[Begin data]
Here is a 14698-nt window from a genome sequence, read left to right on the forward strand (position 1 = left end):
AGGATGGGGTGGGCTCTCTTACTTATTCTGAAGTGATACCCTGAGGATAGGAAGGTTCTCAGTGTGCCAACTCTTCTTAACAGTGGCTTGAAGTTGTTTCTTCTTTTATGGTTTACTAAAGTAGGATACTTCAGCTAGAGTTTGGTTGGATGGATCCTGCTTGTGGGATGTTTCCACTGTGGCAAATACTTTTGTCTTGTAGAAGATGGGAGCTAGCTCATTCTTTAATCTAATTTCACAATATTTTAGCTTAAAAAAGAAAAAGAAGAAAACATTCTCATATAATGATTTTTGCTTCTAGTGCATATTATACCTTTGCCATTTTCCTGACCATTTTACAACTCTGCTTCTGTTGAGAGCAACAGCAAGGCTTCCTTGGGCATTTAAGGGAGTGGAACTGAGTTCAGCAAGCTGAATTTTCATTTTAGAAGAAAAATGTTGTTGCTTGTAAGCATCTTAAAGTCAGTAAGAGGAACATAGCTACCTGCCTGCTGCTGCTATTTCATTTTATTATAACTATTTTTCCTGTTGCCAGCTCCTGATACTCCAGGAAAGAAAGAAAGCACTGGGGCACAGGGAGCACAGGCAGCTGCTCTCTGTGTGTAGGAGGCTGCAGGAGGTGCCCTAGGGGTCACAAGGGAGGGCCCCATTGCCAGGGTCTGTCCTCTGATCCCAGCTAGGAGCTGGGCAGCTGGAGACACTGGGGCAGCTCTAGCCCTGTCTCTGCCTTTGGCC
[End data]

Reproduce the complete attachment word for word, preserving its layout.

Here is a 14698-nt window from a genome sequence, read left to right on the forward strand (position 1 = left end):
AGGATGGGGTGGGCTCTCTTACTTATTCTGAAGTGATACCCTGAGGATAGGAAGGTTCTCAGTGTGCCAACTCTTCTTAACAGTGGCTTGAAGTTGTTTCTTCTTTTATGGTTTACTAAAGTAGGATACTTCAGCTAGAGTTTGGTTGGATGGATCCTGCTTGTGGGATGTTTCCACTGTGGCAAATACTTTTGTCTTGTAGAAGATGGGAGCTAGCTCATTCTTTAATCTAATTTCACAATATTTTAGCTTAAAAAAGAAAAAGAAGAAAACATTCTCATATAATGATTTTTGCTTCTAGTGCATATTATACCTTTGCCATTTTCCTGACCATTTTACAACTCTGCTTCTGTTGAGAGCAACAGCAAGGCTTCCTTGGGCATTTAAGGGAGTGGAACTGAGTTCAGCAAGCTGAATTTTCATTTTAGAAGAAAAATGTTGTTGCTTGTAAGCATCTTAAAGTCAGTAAGAGGAACATAGCTACCTGCCTGCTGCTGCTATTTCATTTTATTATAACTATTTTTCCTGTTGCCAGCTCCTGATACTCCAGGAAAGAAAGAAAGCACTGGGGCACAGGGAGCACAGGCAGCTGCTCTCTGTGTGTAGGAGGCTGCAGGAGGTGCCCTAGGGGTCACAAGGGAGGGCCCCATTGCCAGGGTCTGTCCTCTGATCCCAGCTAGGAGCTGGGCAGCTGGAGACACTGGGGCAGCTCTAGCCCTGTCTCTGCCTTTGGCC